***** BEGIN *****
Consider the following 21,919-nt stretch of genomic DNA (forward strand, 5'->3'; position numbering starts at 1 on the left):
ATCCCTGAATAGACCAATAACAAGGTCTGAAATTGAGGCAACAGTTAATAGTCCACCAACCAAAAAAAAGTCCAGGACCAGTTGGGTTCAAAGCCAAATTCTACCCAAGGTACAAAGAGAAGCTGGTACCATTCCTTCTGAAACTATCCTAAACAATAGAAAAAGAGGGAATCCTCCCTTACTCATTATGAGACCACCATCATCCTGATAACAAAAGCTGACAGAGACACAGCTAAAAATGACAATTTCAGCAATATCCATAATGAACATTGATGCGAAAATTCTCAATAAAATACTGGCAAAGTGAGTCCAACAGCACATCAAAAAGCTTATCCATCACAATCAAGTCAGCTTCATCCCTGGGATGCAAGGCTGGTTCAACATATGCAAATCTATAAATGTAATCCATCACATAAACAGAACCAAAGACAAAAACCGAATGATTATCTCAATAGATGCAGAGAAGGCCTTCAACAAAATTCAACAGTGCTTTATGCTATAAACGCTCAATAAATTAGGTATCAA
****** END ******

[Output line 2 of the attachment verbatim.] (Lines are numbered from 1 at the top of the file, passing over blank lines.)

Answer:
ATCCCTGAATAGACCAATAACAAGGTCTGAAATTGAGGCAACAGTTAATAGTCCACCAACCAAAAAAAAGTCCAGGACCAGTTGGGTTCAAAGCCAAATTCTACCCAAGGTACAAAGAGAAGCTGGTACCATTCCTTCTGAAACTATCCTAAACAATAGAAAAAGAGGGAATCCTCCCTTACTCATTATGAGACCACCATCATCCTGATAACAAAAGCTGACAGAGACACAGCTAAAAATGACAATTTCAGCAATATCCATAATGAACATTGATGCGAAAATTCTCAATAAAATACTGGCAAAGTGAGTCCAACAGCACATCAAAAAGCTTATCCATCACAATCAAGTCAGCTTCATCCCTGGGATGCAAGGCTGGTTCAACATATGCAAATCTATAAATGTAATCCATCACATAAACAGAACCAAAGACAAAAACCGAATGATTATCTCAATAGATGCAGAGAAGGCCTTCAACAAAATTCAACAGTGCTTTATGCTATAAACGCTCAATAAATTAGGTATCAA